Archives for May, 2011

Maryn McKenna has a typically great post about the rise and spread of a strain of multi-antibiotic resistant Staph aureus. It arose in Holland, where it spread to pigs, picked up resistance to the antibiotic tetracycline, and then jumped back into humans. Then it spread across the EU and into the US. As is often…

Over at the Cambridge Science Festival blog, there’s a great write-up of the science journalism event that Heather and I attended last week. Author Jordan Calmes* has good summary and a lot of praise for the panel discussion, but also notes some potential shortcomings: The panel convinced me that social media is helping both journalists…

Way back in high school bio, I learned about the 2 main ways that eukaryotic organisms (everything other than bacteria and archaea) make their metabolic living: photosynthesis and oxidative phosphorylation (also known as respiration). These two processes are fundamentally related – photosynthesis combines CO2 and water to produce sugar and oxygen, while respiration breaks down…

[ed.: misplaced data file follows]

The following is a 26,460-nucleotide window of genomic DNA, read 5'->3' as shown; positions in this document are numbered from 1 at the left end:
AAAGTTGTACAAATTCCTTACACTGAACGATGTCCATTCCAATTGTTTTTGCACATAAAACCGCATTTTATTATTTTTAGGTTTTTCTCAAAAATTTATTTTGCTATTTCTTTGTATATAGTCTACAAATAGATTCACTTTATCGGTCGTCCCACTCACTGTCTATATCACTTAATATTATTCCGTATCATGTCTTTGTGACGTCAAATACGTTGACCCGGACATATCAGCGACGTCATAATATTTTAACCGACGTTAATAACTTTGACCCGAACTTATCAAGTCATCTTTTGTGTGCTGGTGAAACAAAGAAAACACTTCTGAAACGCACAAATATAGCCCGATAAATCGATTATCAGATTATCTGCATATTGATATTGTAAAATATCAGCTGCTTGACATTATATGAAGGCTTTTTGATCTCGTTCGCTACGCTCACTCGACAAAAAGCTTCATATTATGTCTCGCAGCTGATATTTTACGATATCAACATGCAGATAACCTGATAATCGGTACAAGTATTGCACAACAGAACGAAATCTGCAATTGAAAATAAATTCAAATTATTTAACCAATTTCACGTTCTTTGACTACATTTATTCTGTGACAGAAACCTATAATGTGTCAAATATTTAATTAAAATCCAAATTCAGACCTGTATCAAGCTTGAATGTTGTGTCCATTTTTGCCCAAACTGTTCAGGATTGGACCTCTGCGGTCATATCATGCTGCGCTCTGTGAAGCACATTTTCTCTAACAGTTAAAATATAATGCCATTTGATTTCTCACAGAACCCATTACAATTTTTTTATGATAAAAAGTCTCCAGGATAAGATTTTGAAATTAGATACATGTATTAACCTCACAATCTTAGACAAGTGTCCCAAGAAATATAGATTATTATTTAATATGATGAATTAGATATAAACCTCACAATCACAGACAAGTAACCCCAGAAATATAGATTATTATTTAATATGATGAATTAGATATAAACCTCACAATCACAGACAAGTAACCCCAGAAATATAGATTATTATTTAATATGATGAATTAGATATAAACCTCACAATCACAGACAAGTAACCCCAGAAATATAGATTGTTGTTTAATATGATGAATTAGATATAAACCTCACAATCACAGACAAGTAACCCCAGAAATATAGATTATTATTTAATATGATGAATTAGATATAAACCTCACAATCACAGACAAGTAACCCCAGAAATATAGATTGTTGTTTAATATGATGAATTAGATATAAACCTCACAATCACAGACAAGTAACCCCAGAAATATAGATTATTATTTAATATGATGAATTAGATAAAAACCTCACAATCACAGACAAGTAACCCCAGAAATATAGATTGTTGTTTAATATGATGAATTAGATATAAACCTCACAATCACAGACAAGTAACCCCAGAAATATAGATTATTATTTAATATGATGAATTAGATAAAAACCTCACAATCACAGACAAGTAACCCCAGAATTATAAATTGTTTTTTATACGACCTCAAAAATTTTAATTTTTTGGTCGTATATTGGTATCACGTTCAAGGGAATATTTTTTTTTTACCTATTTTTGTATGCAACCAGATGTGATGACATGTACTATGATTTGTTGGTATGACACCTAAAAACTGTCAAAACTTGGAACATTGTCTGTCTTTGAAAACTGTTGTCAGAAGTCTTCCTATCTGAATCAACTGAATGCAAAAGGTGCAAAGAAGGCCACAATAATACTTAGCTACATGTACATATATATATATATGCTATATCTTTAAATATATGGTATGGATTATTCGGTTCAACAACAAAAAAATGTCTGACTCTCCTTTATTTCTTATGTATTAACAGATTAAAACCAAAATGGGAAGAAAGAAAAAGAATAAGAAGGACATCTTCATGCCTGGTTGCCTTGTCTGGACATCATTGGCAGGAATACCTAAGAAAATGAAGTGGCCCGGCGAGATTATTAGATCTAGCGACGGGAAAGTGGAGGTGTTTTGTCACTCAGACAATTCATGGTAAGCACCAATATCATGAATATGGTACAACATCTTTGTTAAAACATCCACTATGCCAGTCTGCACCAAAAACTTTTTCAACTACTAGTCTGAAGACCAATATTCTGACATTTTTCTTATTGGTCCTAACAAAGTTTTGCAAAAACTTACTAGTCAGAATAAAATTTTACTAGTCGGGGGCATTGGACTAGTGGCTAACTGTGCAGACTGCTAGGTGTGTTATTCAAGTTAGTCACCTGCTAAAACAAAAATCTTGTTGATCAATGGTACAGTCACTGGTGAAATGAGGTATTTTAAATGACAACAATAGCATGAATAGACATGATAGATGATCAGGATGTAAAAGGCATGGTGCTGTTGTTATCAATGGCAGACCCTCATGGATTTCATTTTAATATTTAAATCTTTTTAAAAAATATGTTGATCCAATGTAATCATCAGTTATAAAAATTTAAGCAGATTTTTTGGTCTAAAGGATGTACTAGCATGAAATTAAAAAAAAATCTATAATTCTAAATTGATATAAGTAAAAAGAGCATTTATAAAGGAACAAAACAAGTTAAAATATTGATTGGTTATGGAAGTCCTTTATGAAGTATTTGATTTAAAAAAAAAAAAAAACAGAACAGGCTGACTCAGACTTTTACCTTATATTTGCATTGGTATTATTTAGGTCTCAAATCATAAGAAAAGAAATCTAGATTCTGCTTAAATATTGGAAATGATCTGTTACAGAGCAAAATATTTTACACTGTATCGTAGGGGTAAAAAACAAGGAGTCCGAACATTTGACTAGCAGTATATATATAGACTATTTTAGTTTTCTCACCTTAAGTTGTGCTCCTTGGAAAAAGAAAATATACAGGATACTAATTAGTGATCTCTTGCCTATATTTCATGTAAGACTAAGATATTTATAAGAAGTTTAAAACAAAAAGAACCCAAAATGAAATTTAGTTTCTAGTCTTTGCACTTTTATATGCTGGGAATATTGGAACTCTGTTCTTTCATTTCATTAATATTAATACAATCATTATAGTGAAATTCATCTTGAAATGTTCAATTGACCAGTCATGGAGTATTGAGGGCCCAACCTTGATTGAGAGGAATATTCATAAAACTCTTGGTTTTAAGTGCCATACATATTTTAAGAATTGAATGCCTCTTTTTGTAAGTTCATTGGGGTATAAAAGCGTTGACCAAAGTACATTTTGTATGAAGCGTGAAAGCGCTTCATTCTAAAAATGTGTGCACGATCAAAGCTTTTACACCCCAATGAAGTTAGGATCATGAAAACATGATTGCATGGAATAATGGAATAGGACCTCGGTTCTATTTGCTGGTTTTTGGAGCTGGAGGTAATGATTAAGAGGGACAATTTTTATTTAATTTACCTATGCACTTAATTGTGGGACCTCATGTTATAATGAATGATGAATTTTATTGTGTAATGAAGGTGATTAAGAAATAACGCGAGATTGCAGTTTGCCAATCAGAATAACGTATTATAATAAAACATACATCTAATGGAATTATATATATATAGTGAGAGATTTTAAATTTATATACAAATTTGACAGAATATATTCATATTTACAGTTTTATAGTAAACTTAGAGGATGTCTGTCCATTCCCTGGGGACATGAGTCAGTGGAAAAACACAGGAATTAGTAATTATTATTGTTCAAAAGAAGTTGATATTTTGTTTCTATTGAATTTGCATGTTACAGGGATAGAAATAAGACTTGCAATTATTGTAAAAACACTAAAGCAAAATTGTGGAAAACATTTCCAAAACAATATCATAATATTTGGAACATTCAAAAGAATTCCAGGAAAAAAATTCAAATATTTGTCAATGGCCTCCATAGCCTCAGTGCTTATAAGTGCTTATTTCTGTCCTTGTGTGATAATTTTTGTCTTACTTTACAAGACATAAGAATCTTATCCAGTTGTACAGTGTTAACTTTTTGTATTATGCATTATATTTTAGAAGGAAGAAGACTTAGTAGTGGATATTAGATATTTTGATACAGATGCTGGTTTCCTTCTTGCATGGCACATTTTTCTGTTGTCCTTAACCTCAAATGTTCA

As many of you are no doubt aware, both mitochondria and chloroplasts are thought to have come to us via microbial endosymbiosis (that is one cell living within another) with prokaryokes. Some photosynthetic bacteria eons ago found itself nestled inside another cell, realized it was a pretty sweet place to call home, and viola –…

Last night, Heather and I got to attend a dinner and panel on science journalism and new media. In addition to getting to meet two of my science blogging heros, Carl Zimmer* and Ed Yong, it was a great opportunity to interact and hear from lots of folks far more tuned into the writing and…

What a lovely compliment

[A while back, I received a question from a reader via e-mail. Dear Beasties: If you had a mutation in either C4 or C5 which one would be worse… I guess the question is is it more important to have the ability to opsonize or the ability to lyse cells with the MAC complex? I…

SITN Spring Lecture Series

If you don’t live in/around Boston, feel free to move along. Otherwise: Dear SITN followers, For a number of years, Science in the News (SITN) has organized a free public lecture series in the Brigham Circle/Longwood Medical area. This spring, due to high demand, we are delighted to announce that we will be extending our…

Activities report

Last year, I was awarded an NSF graduate research fellowship. This fellowship pays my tuition and stipend for 3 years, so that my boss doesn’t have to. This is a great help to our lab, though I don’t really get much in the way of direct benefit* (other than a great line on my CV).…